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Assessing your preemie’s growth in the NICU

By Olivia Mayer, RD, CSP, IBCLC

For premature and sick infants, being discharged almost always involves achieving growth goals. A baby’s care team frequently uses a tool called a growth chart to monitor the infant’s overall growth. The type of growth chart used to measure a baby depends on when the baby was born -- before 37 weeks’ gestation1 or after 37 weeks’ gestation.2 These charts provide guidelines on growth goals for weight, length, and head circumference (the distance around the head) based on chronological age. There are also some charts that assess a child’s proportionality -- how their weight relates to their length.2,3,4

But charts like these are not widely used or accepted as standard tools. When a baby is in the hospital, growth is typically measured at most daily and at least weekly. The goal is for a baby to grow at the healthiest pace possible -- neither too quickly nor too slowly. Informed by the data on growth charts, healthcare providers can make care decisions based on these measurements.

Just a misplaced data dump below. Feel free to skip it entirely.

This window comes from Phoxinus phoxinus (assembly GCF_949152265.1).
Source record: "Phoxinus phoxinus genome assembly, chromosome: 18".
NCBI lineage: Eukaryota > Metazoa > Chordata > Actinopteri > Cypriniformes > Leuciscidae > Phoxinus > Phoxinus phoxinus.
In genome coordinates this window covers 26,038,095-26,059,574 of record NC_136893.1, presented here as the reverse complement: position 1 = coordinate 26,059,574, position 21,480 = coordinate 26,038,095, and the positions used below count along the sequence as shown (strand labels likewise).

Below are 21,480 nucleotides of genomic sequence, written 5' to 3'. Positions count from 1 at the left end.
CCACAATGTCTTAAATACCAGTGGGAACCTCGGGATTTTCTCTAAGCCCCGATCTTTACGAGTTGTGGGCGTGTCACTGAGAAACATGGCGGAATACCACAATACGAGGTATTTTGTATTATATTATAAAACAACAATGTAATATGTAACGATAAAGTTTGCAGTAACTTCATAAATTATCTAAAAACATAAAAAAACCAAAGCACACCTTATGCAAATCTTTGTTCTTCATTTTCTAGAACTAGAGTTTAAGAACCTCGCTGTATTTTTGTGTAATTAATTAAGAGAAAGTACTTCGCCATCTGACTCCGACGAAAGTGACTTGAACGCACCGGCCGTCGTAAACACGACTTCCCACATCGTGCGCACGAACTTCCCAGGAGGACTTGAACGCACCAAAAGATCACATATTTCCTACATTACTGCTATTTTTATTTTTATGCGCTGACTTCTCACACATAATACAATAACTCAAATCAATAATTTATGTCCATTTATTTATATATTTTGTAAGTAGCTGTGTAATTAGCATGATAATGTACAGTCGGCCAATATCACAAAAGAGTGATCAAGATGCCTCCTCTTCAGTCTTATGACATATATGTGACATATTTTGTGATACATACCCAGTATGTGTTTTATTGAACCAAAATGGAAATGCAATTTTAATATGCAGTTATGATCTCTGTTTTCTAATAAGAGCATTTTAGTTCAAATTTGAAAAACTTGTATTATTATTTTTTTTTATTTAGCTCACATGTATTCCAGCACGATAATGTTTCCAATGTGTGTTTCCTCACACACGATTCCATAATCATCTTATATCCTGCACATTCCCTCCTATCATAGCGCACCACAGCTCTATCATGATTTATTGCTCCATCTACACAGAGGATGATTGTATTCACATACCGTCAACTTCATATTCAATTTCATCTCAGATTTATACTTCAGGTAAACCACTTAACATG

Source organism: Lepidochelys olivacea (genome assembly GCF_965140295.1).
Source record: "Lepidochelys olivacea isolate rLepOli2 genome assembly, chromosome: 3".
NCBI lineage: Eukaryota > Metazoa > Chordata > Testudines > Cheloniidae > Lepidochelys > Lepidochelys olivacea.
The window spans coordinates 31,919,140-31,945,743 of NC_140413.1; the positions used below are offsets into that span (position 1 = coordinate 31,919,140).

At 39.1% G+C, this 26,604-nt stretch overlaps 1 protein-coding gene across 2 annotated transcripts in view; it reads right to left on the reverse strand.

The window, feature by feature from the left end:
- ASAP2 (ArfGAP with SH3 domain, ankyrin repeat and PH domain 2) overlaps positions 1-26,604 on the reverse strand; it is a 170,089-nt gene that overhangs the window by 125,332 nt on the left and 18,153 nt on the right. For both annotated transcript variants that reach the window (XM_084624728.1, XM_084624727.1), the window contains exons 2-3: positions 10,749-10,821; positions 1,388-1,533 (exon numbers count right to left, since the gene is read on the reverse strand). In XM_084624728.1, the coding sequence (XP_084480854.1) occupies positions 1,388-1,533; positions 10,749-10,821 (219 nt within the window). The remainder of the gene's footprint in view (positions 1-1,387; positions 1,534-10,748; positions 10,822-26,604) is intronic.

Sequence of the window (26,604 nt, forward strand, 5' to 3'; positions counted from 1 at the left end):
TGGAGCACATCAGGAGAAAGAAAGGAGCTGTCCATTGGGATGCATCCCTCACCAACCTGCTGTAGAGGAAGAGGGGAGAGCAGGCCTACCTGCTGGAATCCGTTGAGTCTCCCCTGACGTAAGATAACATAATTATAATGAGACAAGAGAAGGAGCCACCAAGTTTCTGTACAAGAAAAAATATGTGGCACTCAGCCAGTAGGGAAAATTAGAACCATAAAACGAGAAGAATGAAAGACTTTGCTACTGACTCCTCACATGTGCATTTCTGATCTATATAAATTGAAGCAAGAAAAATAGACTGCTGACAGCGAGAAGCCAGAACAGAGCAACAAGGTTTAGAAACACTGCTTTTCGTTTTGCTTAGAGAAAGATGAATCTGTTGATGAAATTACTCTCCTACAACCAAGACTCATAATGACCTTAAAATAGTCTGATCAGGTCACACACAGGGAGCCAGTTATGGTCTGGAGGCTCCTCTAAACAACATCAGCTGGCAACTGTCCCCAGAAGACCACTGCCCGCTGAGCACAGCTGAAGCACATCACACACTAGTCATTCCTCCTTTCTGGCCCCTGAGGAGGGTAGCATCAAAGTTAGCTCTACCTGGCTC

Fenton Growth Charts For Preterm Infants

Here are some answers to additional growth questions that preemie parents often ask:

How do I know what to look at on a growth chart?

Talk to your doctor, nurse, registered dietitian, or lactation consultant, and review the growth chart together.

Why do you measure the size of my baby’s head?

Measuring head circumference is the easiest, least invasive way to make sure your baby’s brain is growing properly.

What does it mean if my baby is at the top or the bottom of the growth scale on one measure or another?

Don’t worry! Neither extreme is necessarily a problem. Imagine one hundred babies, all born at the same gestational age, on the same day. First, rank these babies in order of weight. Then rank them according to length, and finally, by head circumference. It’s possible that the baby who ranked at the bottom for height may be ranked higher in terms of weight or head circumference. Each of these babies, though the same gestational age, will rank differently in the categories of height, weight, and head circumference. Some babies may even fall below the lowest line on the growth curve, and some may be above the highest line. But there may be a medical reason why a particular baby is an outlier on the growth curve. What is important for each and every baby is that their growth reflects a path that is similar to the lines on the growth curve.


  1. Fenton TR, Kim JH. A systematic review and meta-analysis to revise the Fenton growth chart for preterm infants. BMC Peds. 2013;(13)59
  2. WHO child growth standards. World Health Organization website. Accessed February 12, 2019.
  3. Olsen 2015 BMI calculator for preterm infants. PediTools website. Accessed February 13, 2019.
  4. Fenton 2013 growth calculator for preterm infants. PediTools website. Accessed February 13, 2019.